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Could be that the repair isn't well sealed to the roof, allowing water to come down the outside of the vent pipe. Or the spring loaded flap that's supposed to seal it when the exhaust fan isn't on is not closing properly... either because it's a cheap piece of junk or it is damaged. You may be able to spot the second possibility with binoculars, etc from ...


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Any leak can rot the building, ruin insulation, cause electrical shorts, and cause mold. Water and any part of houses other than the inside of the plumbing don't mix, in general. Since this is the bathroom fan vent, you have immediate potential for electrical/water interaction.


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My understanding of building code relevant to the US is that an attached garage area must provide a fire barrier (not firewall) from any living space. A quick search shows how effective this regulation is at preventing relatively serious garage fires from engulfing a home. Piercing that fire block and providing a direct path to the attic is a terrible idea. ...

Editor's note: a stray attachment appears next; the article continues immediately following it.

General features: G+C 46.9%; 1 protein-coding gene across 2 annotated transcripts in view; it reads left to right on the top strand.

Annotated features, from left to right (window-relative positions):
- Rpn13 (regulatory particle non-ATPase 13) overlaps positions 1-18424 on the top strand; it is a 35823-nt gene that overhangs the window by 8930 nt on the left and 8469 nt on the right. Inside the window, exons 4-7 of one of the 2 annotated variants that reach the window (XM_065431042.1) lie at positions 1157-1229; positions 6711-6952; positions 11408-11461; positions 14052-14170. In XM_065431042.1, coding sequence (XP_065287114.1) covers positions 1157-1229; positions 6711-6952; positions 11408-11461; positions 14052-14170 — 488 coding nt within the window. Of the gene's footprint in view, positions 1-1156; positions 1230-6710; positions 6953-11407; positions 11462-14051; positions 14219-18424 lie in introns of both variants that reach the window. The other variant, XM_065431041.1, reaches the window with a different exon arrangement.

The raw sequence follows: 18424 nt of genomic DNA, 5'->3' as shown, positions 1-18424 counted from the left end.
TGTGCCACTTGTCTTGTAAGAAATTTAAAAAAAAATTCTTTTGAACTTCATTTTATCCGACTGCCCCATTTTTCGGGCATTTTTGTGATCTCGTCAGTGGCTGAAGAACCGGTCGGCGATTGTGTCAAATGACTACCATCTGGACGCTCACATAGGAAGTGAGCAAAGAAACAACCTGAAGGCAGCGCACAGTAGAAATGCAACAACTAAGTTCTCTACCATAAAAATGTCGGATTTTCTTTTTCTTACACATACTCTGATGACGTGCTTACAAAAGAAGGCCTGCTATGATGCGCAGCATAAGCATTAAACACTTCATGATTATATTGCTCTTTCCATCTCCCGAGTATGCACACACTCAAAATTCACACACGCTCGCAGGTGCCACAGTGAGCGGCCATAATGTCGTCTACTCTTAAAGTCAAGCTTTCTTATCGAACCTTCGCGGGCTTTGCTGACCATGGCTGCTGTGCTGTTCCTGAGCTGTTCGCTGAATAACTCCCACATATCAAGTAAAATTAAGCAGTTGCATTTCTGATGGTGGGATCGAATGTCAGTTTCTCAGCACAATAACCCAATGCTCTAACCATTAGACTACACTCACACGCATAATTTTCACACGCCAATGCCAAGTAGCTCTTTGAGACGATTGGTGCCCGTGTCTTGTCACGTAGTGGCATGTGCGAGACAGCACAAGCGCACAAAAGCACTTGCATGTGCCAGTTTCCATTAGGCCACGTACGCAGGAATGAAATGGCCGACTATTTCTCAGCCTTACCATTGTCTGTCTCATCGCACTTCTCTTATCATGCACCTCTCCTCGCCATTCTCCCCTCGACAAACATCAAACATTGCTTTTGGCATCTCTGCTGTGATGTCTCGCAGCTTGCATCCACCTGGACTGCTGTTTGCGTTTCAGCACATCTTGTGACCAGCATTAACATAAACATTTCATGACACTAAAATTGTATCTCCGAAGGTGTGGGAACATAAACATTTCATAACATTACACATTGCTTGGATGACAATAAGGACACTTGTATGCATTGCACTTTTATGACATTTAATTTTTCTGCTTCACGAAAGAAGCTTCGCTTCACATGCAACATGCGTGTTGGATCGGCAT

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Ah, how I hate people who build things designed to last forever, or rather to need the house ripped apart when they don't. I'd try a loop of wire (galvanized steel or aluminum, whichever the duct is, so they don't corrode each other over time) wrapped around the pipe in the hole to allow you to pull on that while shoving the stub pipe into the elbow. Look ...


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There is way more radiant heat being put into a roof that one or two little attic fans can ever pull out of the attic to be effective. They would have to be about 4 feet in diameter or more to effectively remove that amount of heat radiated into the attic. There is just too much surface area heated by the sun on a typical roof for any small fan to handle. ...



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